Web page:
Most Israelis fear an Islamic regime in Egypt after its president Hosni Mubarak leaves power, an opinion poll published on Thursday in the Yediot Aharonot newspaper indicated.
Of the 500 people questioned by the Mina Tzemah-Dahaf organisation for the top-selling daily, 59% predicted an Islamic regime in a post-Mubarak Egypt while 21% foresaw a secular democratic government.
The survey had a margin of error of 4.5 percentage points.
Asked how they saw the repercussions of Mubarak's departure, 65 percent of respondents said they would be negative and only 11 percent said positive. The remainder had no opinion or declined to answer.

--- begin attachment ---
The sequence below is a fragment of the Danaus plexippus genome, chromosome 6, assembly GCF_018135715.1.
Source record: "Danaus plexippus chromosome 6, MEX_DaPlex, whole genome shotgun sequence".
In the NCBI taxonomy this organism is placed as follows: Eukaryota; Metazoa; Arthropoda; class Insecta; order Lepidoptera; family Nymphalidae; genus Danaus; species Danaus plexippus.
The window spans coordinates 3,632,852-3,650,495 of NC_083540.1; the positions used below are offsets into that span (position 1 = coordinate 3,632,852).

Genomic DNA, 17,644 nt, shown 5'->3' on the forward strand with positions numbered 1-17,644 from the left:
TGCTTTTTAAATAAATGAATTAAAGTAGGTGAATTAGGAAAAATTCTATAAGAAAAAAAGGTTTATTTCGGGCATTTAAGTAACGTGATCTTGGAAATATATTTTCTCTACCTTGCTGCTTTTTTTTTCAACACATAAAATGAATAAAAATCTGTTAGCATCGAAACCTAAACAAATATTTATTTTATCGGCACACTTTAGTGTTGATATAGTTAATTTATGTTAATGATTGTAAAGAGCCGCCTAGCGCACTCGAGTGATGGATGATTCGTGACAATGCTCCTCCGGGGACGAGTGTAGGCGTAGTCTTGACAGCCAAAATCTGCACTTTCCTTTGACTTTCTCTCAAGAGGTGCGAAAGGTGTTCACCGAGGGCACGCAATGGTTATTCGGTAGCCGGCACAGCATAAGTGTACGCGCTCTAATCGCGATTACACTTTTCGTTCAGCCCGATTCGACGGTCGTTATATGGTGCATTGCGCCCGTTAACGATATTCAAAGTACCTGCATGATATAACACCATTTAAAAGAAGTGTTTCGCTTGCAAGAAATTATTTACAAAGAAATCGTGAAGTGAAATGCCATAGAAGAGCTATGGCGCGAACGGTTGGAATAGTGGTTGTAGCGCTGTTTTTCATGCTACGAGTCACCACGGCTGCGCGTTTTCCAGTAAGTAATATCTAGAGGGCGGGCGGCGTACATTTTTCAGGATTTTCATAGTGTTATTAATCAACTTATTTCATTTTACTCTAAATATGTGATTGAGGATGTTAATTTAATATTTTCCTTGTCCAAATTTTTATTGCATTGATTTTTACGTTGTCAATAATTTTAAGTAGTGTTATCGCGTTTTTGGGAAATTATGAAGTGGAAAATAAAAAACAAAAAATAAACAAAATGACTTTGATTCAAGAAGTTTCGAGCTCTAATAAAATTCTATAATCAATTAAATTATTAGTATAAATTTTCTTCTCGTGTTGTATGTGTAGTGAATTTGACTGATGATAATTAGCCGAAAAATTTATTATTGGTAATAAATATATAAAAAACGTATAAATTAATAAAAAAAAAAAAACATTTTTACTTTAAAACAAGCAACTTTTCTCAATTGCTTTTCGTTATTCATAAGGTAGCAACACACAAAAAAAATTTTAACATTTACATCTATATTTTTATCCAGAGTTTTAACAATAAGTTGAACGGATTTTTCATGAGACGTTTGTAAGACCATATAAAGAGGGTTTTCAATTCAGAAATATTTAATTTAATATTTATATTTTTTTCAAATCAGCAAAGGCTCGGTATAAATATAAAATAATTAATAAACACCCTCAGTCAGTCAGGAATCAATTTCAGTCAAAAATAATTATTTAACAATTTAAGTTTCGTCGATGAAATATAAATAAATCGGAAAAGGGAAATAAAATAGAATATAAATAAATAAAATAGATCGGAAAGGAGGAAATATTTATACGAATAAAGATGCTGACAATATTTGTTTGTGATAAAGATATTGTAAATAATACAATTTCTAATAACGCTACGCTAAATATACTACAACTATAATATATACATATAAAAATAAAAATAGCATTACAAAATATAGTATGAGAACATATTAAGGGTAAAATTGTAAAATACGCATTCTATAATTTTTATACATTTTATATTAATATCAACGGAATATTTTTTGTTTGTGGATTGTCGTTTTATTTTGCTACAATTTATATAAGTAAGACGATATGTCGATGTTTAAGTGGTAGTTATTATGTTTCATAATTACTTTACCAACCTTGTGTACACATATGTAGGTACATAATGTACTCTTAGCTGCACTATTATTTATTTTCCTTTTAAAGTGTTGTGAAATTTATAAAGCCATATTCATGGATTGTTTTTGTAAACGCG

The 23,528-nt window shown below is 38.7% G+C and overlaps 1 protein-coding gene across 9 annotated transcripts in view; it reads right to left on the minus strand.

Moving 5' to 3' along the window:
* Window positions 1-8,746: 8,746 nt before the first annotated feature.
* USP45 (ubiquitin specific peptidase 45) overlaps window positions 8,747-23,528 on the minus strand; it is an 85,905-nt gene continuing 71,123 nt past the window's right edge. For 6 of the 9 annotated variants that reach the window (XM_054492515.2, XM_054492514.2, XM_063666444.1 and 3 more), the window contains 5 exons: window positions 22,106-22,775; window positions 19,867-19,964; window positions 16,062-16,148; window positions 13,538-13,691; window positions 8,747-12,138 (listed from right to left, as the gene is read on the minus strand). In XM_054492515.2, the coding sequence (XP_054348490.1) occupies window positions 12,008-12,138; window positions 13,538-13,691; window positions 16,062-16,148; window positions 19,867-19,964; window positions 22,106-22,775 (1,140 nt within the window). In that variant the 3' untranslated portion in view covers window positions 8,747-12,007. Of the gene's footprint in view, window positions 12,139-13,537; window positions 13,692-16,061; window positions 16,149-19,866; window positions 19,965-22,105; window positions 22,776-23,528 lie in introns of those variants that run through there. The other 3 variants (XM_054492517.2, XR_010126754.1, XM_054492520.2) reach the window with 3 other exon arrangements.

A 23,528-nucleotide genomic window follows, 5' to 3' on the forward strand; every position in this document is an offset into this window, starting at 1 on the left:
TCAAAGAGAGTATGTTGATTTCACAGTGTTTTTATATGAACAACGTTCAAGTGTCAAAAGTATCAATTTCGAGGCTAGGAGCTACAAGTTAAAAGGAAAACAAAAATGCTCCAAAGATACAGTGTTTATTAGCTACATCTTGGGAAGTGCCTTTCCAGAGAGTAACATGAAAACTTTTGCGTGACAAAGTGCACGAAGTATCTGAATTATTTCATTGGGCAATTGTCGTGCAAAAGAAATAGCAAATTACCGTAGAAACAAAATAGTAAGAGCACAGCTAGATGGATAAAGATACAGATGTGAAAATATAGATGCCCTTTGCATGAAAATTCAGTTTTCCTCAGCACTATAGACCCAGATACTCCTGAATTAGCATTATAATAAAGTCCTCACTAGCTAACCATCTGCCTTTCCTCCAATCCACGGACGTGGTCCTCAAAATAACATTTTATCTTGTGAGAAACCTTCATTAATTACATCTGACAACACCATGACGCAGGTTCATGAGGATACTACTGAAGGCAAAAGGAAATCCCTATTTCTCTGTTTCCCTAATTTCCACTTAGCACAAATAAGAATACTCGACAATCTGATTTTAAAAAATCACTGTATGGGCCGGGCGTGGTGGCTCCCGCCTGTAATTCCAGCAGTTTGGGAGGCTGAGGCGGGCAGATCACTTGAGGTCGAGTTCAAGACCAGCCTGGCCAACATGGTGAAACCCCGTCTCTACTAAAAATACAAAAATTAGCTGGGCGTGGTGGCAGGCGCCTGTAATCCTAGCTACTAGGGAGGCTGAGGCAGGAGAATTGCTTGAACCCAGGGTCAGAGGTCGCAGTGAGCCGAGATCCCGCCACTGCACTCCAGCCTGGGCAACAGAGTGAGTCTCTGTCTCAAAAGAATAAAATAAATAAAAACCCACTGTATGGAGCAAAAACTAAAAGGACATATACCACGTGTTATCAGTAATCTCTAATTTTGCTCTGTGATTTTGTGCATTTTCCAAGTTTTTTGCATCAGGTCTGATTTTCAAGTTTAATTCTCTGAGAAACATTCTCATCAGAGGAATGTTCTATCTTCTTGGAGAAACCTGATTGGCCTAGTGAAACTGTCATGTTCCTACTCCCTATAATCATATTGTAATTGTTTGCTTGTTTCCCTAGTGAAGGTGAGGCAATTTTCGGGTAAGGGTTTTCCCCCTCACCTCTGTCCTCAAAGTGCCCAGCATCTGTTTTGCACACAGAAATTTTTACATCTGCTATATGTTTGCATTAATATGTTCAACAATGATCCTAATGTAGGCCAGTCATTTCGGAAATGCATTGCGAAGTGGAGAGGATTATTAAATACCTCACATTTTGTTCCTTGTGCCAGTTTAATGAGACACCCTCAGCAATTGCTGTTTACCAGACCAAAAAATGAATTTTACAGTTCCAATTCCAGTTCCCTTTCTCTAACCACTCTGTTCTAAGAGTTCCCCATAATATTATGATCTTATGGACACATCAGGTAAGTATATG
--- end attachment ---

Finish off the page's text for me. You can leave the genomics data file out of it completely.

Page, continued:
Israeli leaders have been raising the spectre of an Iranian-style theocracy taking over Egypt since the start of mass protests against Mubarak's 30-year regime.
"In a time of chaos, an organised Islamic group can take over the state. It happened in Iran and it also happened in other places," said Prime Minister Benjamin Netanyahu on Monday.
Under Mubarak's assassinated predecessor Anwar Sadat, Egypt signed a peace treaty with Israel in 1979 that saw Egypt getting back all the land occupied by Israel in the 1967 Middle East war.
Mubarak on Tuesday said he would step down when Egypt holds its presidential election in September, but protestors rejected this and renewed their call for an immediate end to his 30 years in power.